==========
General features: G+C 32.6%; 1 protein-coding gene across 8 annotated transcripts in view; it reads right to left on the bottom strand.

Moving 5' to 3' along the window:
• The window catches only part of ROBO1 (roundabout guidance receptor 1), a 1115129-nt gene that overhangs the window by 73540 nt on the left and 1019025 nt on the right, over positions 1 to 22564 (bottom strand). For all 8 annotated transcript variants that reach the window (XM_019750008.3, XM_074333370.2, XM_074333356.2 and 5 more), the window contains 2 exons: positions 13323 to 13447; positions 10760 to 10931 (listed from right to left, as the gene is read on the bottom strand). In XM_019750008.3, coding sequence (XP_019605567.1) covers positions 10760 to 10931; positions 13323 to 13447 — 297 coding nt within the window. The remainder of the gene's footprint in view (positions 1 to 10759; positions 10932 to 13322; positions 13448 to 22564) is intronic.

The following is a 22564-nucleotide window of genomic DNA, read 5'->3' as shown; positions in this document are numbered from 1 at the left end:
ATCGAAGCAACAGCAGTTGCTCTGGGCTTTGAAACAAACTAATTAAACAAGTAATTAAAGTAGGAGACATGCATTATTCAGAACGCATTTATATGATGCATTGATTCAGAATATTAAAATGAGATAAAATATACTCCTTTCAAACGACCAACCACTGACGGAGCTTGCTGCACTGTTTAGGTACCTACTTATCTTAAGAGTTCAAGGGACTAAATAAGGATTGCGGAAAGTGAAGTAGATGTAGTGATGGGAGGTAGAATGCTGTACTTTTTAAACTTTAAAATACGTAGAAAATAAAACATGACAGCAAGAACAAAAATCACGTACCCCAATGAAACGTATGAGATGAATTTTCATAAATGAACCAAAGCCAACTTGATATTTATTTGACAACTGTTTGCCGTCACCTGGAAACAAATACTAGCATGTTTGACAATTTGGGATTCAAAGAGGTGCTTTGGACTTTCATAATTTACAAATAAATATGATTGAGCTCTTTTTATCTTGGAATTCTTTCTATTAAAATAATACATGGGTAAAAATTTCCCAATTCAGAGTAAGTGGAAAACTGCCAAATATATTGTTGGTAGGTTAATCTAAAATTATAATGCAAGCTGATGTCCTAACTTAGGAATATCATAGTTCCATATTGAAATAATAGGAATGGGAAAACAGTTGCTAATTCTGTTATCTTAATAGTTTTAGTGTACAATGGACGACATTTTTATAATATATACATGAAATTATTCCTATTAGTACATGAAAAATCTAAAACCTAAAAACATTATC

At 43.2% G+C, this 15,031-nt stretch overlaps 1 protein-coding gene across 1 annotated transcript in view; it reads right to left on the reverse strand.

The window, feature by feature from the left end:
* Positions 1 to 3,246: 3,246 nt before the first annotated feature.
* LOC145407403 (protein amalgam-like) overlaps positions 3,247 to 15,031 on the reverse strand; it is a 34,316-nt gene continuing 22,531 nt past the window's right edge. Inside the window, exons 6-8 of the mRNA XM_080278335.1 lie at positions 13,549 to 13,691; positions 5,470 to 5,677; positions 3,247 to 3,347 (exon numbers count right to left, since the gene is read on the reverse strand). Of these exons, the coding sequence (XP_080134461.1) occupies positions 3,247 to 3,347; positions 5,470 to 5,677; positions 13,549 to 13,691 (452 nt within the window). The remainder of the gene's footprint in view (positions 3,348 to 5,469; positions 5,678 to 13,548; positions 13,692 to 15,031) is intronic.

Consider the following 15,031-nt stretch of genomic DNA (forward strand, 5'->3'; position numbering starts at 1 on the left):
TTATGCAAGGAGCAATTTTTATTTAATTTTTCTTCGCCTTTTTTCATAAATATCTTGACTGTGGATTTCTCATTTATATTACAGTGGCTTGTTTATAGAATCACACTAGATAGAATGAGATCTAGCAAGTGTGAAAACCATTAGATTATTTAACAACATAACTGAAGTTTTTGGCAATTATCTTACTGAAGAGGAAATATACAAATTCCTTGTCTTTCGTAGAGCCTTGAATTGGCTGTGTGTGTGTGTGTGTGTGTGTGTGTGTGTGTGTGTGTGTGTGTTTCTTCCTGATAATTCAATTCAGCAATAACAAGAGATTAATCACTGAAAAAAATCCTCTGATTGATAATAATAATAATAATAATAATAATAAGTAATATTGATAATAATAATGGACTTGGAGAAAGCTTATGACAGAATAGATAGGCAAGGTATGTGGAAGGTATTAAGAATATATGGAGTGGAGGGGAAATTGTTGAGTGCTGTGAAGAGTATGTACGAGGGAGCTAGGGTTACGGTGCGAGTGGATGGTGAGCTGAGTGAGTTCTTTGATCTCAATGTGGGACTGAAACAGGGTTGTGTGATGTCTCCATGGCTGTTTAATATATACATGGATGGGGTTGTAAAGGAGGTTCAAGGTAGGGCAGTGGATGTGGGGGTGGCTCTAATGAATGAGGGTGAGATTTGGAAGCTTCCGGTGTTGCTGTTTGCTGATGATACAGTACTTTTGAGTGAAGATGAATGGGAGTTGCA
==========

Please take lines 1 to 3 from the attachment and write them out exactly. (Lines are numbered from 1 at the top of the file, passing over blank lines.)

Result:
General features: G+C 32.6%; 1 protein-coding gene across 8 annotated transcripts in view; it reads right to left on the bottom strand.

Moving 5' to 3' along the window:
• The window catches only part of ROBO1 (roundabout guidance receptor 1), a 1115129-nt gene that overhangs the window by 73540 nt on the left and 1019025 nt on the right, over positions 1 to 22564 (bottom strand). For all 8 annotated transcript variants that reach the window (XM_019750008.3, XM_074333370.2, XM_074333356.2 and 5 more), the window contains 2 exons: positions 13323 to 13447; positions 10760 to 10931 (listed from right to left, as the gene is read on the bottom strand). In XM_019750008.3, coding sequence (XP_019605567.1) covers positions 10760 to 10931; positions 13323 to 13447 — 297 coding nt within the window. The remainder of the gene's footprint in view (positions 1 to 10759; positions 10932 to 13322; positions 13448 to 22564) is intronic.